Biofunctionalized gold nanoparticles (AuNPs) or strongly luminescent semiconductor nanocrystals (quantum dots, QDs) are well suited for a broad variety of bioanalytical purposes, for medical diagnosis, and possibly even for medical treatment. However, all these applications require the solubility of the particles in an aqueous biological environment with sufficient colloidal stability. Thus, one of our projects aims at the synthesis and characterization of nanoparticles stabilized by polyethylene glycol (PEG), a polymer that is well known for its excellent biocompatibility. Recently, we have shown that the stability of PEGylated AuNPs in aqueous media strongly depends on the molecular structure of the spacer, which is used to couple the stabilizing PEG-ligands to the nanoparticle surface. Furthermore, in collaboration with the University Medical Center Hamburg-Eppendorf, we functionalized PEGylated AuNPs with a fragment of the neural cell adhesion molecule L1, which promotes regeneration of acute and chronic injury of the adult nervous system. Via in vitro cell culture experiments we demonstrated that the prepared L1/PEG-AuNP conjugates promote neurite outgrowth and survival of neurons from the central and peripheral nervous system. These observations raise the hope that, in combination with other therapeutic approaches, L1/PEG-functionalized AuNPs may become a useful tool to ameliorate the deficits resulting from acute and chronic injuries of the mammalian nervous system.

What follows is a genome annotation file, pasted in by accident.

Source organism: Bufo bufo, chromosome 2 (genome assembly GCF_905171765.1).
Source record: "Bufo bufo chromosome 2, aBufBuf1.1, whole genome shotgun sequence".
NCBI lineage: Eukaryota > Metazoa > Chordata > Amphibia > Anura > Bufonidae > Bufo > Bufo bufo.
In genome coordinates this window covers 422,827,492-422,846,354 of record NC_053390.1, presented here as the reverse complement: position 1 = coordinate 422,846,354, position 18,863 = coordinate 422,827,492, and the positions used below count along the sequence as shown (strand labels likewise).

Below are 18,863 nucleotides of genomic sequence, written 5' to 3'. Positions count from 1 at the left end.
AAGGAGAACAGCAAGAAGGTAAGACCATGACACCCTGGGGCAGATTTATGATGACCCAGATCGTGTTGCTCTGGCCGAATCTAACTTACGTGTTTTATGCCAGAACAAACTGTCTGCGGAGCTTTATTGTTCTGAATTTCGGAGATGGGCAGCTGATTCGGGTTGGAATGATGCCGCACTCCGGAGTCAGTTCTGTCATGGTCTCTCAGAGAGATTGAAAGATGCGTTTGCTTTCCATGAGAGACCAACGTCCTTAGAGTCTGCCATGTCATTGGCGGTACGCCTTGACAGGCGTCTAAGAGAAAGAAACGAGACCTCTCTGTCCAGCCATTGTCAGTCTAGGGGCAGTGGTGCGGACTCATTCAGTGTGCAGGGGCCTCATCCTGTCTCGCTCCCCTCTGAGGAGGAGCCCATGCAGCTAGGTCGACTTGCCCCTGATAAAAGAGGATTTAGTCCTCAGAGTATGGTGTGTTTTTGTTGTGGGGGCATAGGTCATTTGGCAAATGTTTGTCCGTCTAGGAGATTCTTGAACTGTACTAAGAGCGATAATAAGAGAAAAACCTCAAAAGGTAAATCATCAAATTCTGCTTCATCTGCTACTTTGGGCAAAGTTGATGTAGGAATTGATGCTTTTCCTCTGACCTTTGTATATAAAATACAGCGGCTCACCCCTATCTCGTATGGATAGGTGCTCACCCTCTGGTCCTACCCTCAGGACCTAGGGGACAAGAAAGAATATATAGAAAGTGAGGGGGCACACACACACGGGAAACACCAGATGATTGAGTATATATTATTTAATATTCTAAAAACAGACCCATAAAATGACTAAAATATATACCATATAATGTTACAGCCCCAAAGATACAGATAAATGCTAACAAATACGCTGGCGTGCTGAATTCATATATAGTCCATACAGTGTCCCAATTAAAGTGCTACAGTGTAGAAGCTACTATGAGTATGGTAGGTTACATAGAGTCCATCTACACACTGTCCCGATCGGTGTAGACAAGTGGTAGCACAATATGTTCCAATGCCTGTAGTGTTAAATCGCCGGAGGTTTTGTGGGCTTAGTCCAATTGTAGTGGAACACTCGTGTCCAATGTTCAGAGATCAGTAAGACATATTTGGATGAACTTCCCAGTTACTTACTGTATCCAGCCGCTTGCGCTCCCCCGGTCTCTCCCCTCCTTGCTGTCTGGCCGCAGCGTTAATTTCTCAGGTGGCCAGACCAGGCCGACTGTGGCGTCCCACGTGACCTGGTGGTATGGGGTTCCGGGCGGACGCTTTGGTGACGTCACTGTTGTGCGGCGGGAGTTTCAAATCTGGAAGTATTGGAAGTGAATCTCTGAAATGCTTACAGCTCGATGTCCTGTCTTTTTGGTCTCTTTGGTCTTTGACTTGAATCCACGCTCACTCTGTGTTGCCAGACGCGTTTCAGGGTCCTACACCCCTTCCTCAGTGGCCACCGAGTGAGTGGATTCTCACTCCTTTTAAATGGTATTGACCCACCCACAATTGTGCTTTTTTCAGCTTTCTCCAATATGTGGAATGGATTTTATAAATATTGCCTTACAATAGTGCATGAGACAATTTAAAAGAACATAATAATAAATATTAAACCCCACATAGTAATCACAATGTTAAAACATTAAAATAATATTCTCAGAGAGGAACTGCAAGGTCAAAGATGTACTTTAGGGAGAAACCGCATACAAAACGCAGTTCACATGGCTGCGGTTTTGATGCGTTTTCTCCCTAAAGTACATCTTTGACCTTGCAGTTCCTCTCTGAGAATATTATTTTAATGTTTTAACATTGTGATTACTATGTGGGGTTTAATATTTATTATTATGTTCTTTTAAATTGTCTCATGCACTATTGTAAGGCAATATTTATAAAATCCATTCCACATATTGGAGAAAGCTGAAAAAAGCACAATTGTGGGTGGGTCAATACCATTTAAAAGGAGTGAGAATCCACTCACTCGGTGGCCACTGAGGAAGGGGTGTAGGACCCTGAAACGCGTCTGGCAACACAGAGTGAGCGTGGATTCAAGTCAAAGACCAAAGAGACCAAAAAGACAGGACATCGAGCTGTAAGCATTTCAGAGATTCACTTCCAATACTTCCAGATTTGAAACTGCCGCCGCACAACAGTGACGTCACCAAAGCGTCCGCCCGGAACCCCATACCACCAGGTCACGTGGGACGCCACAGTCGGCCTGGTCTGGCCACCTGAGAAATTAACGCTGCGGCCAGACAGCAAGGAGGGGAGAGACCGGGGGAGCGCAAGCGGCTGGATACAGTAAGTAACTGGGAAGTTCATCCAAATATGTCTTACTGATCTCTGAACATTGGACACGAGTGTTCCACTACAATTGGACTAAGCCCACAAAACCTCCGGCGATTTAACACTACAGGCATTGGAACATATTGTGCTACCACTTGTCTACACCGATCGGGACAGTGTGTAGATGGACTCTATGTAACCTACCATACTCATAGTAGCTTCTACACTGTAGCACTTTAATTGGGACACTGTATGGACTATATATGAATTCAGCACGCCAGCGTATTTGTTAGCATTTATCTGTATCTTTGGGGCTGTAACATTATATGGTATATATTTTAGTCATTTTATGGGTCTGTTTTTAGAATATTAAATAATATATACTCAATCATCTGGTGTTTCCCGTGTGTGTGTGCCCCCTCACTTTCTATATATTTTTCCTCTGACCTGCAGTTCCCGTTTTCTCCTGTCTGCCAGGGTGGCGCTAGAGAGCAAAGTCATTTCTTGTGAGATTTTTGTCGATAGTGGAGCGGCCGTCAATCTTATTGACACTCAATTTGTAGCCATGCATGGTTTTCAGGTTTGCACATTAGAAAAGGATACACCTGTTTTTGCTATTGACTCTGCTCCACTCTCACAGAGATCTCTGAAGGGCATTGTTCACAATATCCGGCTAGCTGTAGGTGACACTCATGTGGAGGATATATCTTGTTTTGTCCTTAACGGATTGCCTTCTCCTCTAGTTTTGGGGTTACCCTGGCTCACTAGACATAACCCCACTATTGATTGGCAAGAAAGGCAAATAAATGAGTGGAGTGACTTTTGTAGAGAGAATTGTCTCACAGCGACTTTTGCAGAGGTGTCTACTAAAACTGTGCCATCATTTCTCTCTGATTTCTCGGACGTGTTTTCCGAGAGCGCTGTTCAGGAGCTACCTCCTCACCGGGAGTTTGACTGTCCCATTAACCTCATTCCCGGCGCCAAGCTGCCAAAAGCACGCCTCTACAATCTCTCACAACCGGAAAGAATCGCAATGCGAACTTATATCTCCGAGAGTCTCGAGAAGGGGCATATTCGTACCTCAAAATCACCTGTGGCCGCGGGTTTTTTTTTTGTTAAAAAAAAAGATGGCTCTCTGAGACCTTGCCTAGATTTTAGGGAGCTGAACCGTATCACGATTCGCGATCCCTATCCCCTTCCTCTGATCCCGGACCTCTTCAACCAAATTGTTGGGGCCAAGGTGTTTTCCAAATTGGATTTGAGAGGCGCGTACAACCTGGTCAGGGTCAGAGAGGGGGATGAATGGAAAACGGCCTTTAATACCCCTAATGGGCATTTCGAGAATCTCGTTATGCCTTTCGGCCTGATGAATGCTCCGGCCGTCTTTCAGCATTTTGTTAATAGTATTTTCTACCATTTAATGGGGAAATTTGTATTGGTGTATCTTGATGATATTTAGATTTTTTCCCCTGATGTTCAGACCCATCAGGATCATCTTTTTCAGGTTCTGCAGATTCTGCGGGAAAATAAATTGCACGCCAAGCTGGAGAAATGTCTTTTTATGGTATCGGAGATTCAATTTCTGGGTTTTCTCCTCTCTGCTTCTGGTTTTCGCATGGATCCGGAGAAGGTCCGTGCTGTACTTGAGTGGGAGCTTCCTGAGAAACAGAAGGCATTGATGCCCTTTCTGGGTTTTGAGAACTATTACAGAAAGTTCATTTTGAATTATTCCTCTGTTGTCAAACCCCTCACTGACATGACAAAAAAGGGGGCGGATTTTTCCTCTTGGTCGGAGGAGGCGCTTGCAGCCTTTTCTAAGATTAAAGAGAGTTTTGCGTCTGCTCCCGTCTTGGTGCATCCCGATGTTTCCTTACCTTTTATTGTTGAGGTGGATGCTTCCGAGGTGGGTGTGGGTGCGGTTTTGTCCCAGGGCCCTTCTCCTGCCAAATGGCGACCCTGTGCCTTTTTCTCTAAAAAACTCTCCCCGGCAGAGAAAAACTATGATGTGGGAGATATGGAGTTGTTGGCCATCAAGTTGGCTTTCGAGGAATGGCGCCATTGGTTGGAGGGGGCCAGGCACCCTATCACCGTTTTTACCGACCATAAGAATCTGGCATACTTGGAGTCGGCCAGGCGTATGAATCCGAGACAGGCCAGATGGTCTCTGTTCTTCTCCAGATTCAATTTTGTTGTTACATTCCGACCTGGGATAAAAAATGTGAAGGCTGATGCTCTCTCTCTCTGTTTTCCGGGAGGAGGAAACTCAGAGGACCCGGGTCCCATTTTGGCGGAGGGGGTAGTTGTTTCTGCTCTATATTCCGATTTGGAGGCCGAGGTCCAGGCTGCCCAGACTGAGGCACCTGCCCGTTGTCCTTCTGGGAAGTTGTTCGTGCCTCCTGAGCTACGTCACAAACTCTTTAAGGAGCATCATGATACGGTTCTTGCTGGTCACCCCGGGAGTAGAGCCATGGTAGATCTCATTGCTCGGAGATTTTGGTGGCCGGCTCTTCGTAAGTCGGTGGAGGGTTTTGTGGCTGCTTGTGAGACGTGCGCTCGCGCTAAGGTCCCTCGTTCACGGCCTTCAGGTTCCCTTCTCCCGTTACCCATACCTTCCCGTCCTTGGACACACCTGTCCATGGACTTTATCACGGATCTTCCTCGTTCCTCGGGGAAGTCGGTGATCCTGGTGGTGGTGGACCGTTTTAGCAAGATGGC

In another project we explore the synthesis of PEGylated CdSe/CdS-quantum-dots-quantum-rods (QDQRs) and, in collaboration with the Universities of Lübeck and Jena, we study their application as strongly luminescent probes for Two-Photon-Laser-Scanning-Microscopy (TPLSM). Because of their extremely high two-photon absorption cross sections these particles can easily be detected and tracked by TPLSM. Thus, these probes are well suited to study the interaction of nanoparticles with various cell types and their fate after uptake in vivo.